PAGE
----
EEOC Issues Final Guidance on Pregnancy Workers Fairness Act

On April 15, the Equal Employment Opportunity Commission (EEOC) issued its long-awaited final rule and interpretive guidance implementing the Pregnant Workers Fairness Act (PWFA).

As noted in AFS’s previous alerts (here and here), the PWFA, which went into effect on June 27, 2023, requires employers with 15 or more employees to provide reasonable accommodations for an employee or applicant’s known limitations related to pregnancy, childbirth, or related medical conditions, unless the accommodations would cause the employer an undue hardship. 

Key Takeaways For Employers

  1. The EEOC has taken an expansive interpretation of the PWFA. Most notably, the definition of “pregnancy, childbirth, or related medical condition” is interpreted to include, among other things, menstruation; current, past, and potential pregnancy; and, controversially, having or choosing not to have an abortion.
  2. Unlike under the Americans with Disabilities Act (ADA), an employee may still be “qualified” under the PWFA even if they cannot perform an essential function of their role on a temporary basis. Similarly, the limitation or condition does not need to be a “disability” as defined by the ADA.
  3. An employer is only permitted to seek supporting documentation when an employee requests reasonable accommodation under the PWFA, and only if it is reasonable under the circumstances. Further, unnecessary delay in providing a reasonable accommodation may amount to denial of the accommodation, violating of the PWFA.
  4. The PWFA includes a “good faith” limitation on monetary damages for violations of its reasonable accommodation provision.
  5. The final rule for the PWFA will become effective on June 18.

Details on the Final Rule

The EEOC’s final rule, which spans more than 400 pages, includes certain notable differences from the proposed rule, as follows:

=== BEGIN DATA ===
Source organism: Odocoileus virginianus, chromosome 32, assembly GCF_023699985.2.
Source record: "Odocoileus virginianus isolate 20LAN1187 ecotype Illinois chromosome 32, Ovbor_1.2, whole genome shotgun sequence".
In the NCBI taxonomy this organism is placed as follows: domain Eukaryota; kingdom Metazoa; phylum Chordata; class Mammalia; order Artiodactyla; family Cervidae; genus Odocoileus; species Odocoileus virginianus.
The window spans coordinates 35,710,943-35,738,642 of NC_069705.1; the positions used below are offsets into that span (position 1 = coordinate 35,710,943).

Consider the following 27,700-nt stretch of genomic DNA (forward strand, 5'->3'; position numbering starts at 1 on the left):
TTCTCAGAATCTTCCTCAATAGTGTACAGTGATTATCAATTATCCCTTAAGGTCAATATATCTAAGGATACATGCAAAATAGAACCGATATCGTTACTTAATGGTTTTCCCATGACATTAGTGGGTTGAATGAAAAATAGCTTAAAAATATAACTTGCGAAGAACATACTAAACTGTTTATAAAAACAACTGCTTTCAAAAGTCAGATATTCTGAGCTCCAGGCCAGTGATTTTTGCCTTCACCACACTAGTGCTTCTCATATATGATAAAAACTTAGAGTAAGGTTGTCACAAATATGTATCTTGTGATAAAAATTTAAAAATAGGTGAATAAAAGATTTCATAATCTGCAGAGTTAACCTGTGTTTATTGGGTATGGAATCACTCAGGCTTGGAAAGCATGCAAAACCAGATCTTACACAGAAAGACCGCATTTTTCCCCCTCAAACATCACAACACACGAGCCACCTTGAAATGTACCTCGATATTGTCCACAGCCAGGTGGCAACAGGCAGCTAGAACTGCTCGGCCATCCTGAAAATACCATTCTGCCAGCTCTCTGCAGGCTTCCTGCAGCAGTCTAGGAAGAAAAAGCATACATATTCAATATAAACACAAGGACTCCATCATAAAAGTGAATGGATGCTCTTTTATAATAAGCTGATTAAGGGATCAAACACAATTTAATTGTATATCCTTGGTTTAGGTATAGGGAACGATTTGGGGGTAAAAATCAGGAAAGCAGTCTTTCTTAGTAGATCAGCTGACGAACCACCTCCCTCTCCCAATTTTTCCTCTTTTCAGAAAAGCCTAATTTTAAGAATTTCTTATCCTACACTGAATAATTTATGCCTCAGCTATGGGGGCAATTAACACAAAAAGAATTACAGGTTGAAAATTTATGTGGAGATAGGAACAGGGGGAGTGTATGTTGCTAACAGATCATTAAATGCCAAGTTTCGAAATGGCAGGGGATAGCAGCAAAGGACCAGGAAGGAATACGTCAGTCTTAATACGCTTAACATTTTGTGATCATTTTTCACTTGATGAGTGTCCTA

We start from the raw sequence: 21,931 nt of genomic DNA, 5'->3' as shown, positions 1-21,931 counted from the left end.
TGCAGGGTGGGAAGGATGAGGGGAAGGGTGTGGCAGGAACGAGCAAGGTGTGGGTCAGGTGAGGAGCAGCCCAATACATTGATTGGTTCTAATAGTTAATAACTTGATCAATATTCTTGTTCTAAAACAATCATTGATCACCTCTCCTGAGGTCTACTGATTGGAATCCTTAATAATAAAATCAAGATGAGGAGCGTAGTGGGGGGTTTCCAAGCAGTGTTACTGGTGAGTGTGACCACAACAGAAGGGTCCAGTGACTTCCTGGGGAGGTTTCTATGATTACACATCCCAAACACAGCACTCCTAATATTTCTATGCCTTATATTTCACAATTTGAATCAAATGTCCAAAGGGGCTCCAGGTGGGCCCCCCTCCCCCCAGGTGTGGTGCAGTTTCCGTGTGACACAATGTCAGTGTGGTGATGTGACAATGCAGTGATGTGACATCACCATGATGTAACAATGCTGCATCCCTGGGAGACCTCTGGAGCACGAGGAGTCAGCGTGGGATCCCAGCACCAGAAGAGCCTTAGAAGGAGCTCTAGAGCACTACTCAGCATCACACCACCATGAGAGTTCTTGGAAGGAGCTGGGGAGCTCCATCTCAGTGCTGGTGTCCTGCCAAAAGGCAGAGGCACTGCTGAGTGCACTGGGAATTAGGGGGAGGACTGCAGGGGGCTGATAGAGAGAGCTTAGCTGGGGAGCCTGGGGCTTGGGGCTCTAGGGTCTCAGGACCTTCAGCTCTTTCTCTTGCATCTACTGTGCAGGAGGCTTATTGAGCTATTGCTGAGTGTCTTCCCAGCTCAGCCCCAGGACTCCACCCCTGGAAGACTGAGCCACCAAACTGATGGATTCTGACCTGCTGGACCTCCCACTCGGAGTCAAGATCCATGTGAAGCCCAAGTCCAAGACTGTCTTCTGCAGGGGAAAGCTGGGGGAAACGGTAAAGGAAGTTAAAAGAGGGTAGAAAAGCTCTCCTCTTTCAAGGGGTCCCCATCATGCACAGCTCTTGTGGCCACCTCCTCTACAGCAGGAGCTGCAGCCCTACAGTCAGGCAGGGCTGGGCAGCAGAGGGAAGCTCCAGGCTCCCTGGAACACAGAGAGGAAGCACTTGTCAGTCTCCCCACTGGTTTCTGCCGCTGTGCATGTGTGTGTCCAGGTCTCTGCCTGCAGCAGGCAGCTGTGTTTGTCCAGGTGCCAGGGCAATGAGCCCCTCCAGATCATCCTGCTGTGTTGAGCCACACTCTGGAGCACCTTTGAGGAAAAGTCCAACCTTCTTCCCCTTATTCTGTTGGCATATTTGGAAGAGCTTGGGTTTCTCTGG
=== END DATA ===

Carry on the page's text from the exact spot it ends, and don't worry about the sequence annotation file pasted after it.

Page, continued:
1. Definitions

  • The PWFA provides protection for a “known limitation.” As in the proposed rule, the final rule interprets this to mean that the employee has communicated the limitation to the employer. 
  • “Pregnancy, childbirth, or related medical condition” is interpreted remarkably broadly to include, for example:
    • Endometriosis.
    • Infertility or fertility treatments.
    • Miscarriages or stillbirth.
    • Current pregnancy, past pregnancy, potential pregnancy.
    • Lactation.
    • Use of contraception.
    • Menstruation.
    • Having or choosing not to have an abortion.

Notably, under the final rule, the pregnancy, childbirth, or related medical conditions does not need to be the sole, the original, or a substantial cause of the physical or mental condition at issue in order for the physical or mental condition to be “related to, affected by, or arising out of pregnancy, childbirth, or related medical conditions.” In other words, this is an extremely lenient standard.

  • “Qualified” means that the employee either (1) can perform the essential functions of the job (the ADA standard), or (2) cannot perform the essential functions of the job, but this inability is “temporary” and could be performed “in the near future.” The final rule tracks the proposed rule in defining “temporary” as lasting for a limited time, not permanent, and may extend beyond “in the near future.” A pregnant employee is assumed to be able to perform the essential functions in the near future, since they could do so within 40 weeks. The final rule departs from the proposed rule, however, in stating that for a non-pregnant employee protected under the PWFA, the “near future” analysis will be determined on a case-by-case basis.

Perhaps the most controversial definition in the final rule is the inclusion of “having or choosing not to have an abortion” in the protected category definition. In particular, there has already been backlash from Republicans and certain religious groups who argue that the law’s protections should not extend to workers who choose to have abortions or take birth control.

2. Reasonable Accommodations

Both the proposed rule and the final rule include a list of possible reasonable accommodations under the PWFA, including:

  • Frequent breaks.
  • Sitting or standing.
  • Schedule changes, part-time work, and paid and unpaid leave.
  • Telework.
  • Parking.
  • Light duty.
  • Making existing facilities accessible or modifying the work environment.
  • Job restructuring.
  • Temporarily suspending one or more essential functions.